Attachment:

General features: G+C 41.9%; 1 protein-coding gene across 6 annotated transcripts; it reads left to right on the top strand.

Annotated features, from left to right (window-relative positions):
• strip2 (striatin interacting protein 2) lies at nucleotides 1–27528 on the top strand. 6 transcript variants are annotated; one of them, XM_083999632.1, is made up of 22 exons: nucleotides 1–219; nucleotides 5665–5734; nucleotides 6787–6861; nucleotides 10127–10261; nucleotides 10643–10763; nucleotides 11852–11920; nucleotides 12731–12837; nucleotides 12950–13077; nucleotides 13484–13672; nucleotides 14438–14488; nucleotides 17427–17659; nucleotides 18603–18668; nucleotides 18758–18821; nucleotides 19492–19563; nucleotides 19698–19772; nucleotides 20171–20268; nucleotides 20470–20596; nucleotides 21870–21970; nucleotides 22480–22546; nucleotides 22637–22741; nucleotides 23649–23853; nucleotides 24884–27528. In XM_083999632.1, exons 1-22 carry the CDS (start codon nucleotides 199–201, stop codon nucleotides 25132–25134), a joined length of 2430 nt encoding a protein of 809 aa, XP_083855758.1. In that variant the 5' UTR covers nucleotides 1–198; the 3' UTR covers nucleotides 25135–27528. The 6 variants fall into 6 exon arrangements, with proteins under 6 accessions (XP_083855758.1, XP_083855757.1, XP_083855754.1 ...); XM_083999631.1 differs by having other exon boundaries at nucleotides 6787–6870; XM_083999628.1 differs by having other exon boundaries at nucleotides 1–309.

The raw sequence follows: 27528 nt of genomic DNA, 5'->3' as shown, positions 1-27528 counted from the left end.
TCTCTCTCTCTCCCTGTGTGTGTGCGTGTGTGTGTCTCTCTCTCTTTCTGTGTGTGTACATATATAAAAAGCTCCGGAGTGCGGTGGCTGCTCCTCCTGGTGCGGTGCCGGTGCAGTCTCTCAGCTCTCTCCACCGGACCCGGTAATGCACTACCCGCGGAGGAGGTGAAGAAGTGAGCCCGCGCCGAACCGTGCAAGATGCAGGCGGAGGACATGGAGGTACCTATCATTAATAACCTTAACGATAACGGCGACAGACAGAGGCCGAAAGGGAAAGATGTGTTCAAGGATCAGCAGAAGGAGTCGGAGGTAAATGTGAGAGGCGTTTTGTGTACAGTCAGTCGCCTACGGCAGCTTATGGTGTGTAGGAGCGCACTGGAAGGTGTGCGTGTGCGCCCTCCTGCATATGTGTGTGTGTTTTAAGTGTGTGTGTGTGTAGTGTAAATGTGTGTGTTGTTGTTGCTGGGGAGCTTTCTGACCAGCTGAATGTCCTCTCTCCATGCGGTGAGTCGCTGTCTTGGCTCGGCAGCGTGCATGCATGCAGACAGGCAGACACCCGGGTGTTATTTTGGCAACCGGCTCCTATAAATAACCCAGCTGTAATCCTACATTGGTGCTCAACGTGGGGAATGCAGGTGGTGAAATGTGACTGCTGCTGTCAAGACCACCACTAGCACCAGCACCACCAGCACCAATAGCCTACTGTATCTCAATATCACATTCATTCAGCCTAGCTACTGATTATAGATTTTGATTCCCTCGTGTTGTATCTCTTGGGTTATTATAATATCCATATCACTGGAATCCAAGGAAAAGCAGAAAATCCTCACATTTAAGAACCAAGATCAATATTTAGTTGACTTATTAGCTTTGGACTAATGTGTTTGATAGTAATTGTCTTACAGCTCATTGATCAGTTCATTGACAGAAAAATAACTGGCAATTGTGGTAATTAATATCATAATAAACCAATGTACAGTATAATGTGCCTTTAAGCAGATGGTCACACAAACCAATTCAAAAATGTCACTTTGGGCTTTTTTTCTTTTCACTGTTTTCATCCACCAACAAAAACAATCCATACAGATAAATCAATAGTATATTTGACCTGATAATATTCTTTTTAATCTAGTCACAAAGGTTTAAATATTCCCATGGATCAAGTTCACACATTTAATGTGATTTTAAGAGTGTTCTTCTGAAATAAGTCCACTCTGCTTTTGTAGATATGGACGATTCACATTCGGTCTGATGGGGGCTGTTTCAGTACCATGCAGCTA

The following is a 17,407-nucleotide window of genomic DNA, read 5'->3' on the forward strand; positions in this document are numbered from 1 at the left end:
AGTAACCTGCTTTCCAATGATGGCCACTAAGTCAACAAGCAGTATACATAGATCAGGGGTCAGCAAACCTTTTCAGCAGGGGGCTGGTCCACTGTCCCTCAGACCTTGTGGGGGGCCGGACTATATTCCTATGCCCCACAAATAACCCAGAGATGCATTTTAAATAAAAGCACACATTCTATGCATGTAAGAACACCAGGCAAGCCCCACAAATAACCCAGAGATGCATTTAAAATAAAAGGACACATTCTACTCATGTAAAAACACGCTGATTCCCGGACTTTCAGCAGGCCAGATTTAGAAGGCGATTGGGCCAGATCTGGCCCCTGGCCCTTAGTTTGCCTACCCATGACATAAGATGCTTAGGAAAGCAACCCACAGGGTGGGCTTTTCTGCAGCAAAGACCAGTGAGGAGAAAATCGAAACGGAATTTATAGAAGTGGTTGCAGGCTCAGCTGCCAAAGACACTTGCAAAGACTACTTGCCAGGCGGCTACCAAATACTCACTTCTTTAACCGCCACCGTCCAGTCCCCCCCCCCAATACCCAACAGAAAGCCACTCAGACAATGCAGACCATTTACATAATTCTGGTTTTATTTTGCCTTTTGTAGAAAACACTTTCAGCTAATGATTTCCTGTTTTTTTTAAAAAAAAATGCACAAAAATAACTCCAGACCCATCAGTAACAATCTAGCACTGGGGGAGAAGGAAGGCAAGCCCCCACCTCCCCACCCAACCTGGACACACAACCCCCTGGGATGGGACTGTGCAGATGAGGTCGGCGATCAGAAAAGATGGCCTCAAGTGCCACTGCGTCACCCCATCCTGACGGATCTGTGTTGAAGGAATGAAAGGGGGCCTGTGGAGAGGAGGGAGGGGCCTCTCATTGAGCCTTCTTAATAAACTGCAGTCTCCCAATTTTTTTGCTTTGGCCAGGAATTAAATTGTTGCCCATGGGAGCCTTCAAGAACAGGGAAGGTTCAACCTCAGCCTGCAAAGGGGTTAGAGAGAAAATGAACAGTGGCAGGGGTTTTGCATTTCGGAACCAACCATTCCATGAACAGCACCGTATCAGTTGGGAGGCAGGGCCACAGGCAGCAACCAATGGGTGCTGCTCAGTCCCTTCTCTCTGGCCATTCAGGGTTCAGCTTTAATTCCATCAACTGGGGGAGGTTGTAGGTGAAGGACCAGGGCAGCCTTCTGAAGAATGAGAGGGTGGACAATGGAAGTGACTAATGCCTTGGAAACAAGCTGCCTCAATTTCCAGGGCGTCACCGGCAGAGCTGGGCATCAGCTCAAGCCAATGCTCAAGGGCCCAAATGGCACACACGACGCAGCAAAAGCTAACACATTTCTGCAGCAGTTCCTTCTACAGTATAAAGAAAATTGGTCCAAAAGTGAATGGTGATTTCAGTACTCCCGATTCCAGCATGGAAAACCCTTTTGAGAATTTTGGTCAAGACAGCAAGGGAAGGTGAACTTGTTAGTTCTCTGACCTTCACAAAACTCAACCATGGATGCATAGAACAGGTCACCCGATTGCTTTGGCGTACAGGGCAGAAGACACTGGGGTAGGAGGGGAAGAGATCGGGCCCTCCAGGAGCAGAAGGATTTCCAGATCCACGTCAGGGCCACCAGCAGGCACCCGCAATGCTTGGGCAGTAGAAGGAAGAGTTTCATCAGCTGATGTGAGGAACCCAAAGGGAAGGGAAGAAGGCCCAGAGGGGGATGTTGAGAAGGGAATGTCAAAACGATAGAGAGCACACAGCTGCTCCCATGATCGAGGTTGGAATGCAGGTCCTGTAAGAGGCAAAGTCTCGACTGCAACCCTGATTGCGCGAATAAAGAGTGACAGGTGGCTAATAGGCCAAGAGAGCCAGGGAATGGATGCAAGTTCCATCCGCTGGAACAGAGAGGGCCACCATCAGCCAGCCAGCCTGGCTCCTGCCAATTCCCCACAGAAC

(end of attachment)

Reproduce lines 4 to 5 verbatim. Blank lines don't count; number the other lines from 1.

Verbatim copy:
The raw sequence follows: 27528 nt of genomic DNA, 5'->3' as shown, positions 1-27528 counted from the left end.
TCTCTCTCTCTCCCTGTGTGTGTGCGTGTGTGTGTCTCTCTCTCTTTCTGTGTGTGTACATATATAAAAAGCTCCGGAGTGCGGTGGCTGCTCCTCCTGGTGCGGTGCCGGTGCAGTCTCTCAGCTCTCTCCACCGGACCCGGTAATGCACTACCCGCGGAGGAGGTGAAGAAGTGAGCCCGCGCCGAACCGTGCAAGATGCAGGCGGAGGACATGGAGGTACCTATCATTAATAACCTTAACGATAACGGCGACAGACAGAGGCCGAAAGGGAAAGATGTGTTCAAGGATCAGCAGAAGGAGTCGGAGGTAAATGTGAGAGGCGTTTTGTGTACAGTCAGTCGCCTACGGCAGCTTATGGTGTGTAGGAGCGCACTGGAAGGTGTGCGTGTGCGCCCTCCTGCATATGTGTGTGTGTTTTAAGTGTGTGTGTGTGTAGTGTAAATGTGTGTGTTGTTGTTGCTGGGGAGCTTTCTGACCAGCTGAATGTCCTCTCTCCATGCGGTGAGTCGCTGTCTTGGCTCGGCAGCGTGCATGCATGCAGACAGGCAGACACCCGGGTGTTATTTTGGCAACCGGCTCCTATAAATAACCCAGCTGTAATCCTACATTGGTGCTCAACGTGGGGAATGCAGGTGGTGAAATGTGACTGCTGCTGTCAAGACCACCACTAGCACCAGCACCACCAGCACCAATAGCCTACTGTATCTCAATATCACATTCATTCAGCCTAGCTACTGATTATAGATTTTGATTCCCTCGTGTTGTATCTCTTGGGTTATTATAATATCCATATCACTGGAATCCAAGGAAAAGCAGAAAATCCTCACATTTAAGAACCAAGATCAATATTTAGTTGACTTATTAGCTTTGGACTAATGTGTTTGATAGTAATTGTCTTACAGCTCATTGATCAGTTCATTGACAGAAAAATAACTGGCAATTGTGGTAATTAATATCATAATAAACCAATGTACAGTATAATGTGCCTTTAAGCAGATGGTCACACAAACCAATTCAAAAATGTCACTTTGGGCTTTTTTTCTTTTCACTGTTTTCATCCACCAACAAAAACAATCCATACAGATAAATCAATAGTATATTTGACCTGATAATATTCTTTTTAATCTAGTCACAAAGGTTTAAATATTCCCATGGATCAAGTTCACACATTTAATGTGATTTTAAGAGTGTTCTTCTGAAATAAGTCCACTCTGCTTTTGTAGATATGGACGATTCACATTCGGTCTGATGGGGGCTGTTTCAGTACCATGCAGCTA